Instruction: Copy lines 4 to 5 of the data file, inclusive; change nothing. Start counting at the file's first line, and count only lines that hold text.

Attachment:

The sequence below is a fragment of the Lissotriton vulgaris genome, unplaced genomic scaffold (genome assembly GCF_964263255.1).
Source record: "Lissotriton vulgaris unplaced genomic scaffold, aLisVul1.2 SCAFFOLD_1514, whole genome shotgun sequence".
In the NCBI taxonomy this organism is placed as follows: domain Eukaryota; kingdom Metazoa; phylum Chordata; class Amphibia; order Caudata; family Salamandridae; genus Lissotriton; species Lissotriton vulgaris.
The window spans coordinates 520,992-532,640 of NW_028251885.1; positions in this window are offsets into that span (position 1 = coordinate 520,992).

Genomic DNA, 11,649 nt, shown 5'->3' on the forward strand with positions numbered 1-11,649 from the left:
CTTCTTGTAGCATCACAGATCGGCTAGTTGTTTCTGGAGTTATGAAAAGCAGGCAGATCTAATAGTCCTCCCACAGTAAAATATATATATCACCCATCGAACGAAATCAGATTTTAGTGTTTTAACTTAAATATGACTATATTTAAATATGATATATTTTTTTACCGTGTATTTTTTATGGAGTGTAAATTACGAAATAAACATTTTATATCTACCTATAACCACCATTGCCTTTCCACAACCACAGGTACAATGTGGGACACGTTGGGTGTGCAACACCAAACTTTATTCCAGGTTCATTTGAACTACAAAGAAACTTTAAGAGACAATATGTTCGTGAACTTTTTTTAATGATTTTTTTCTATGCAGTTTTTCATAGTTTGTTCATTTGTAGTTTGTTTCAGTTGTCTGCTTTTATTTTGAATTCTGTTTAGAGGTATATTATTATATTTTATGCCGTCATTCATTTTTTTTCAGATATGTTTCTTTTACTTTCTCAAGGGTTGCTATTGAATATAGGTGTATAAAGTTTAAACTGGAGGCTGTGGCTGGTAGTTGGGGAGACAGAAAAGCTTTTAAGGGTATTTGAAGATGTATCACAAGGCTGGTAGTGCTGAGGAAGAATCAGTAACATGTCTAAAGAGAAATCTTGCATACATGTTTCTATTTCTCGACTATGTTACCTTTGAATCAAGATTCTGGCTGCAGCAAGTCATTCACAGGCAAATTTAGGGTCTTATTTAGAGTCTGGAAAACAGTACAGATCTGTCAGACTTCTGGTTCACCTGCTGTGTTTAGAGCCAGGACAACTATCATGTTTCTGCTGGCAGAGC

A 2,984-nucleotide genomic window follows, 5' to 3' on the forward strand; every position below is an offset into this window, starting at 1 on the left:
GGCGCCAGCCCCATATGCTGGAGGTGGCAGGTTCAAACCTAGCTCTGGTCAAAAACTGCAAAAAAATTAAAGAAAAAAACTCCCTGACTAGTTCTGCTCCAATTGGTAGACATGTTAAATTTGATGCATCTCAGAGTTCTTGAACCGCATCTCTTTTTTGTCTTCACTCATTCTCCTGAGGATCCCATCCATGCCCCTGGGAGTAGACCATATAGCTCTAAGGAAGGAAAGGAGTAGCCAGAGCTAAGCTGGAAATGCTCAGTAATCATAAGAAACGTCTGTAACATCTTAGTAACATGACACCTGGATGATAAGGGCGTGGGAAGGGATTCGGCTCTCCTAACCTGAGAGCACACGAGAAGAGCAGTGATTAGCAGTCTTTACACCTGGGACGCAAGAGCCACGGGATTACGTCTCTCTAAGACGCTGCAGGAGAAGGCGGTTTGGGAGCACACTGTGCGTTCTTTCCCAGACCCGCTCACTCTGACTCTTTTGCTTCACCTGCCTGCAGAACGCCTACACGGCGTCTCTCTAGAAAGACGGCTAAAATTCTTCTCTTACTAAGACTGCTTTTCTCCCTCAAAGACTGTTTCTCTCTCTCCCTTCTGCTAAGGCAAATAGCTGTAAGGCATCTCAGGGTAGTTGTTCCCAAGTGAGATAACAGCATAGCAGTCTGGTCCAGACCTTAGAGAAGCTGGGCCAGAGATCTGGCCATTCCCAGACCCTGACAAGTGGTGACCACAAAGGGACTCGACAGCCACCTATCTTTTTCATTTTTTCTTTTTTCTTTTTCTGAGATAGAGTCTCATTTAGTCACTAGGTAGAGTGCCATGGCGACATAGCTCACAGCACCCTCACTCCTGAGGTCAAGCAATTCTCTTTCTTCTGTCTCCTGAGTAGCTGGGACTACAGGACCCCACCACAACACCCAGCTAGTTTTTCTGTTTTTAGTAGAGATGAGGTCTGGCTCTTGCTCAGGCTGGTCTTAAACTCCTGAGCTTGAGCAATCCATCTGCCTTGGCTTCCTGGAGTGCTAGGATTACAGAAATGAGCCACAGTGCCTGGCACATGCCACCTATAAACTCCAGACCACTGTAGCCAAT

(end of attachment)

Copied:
The window spans coordinates 520,992-532,640 of NW_028251885.1; positions in this window are offsets into that span (position 1 = coordinate 520,992).

Genomic DNA, 11,649 nt, shown 5'->3' on the forward strand with positions numbered 1-11,649 from the left: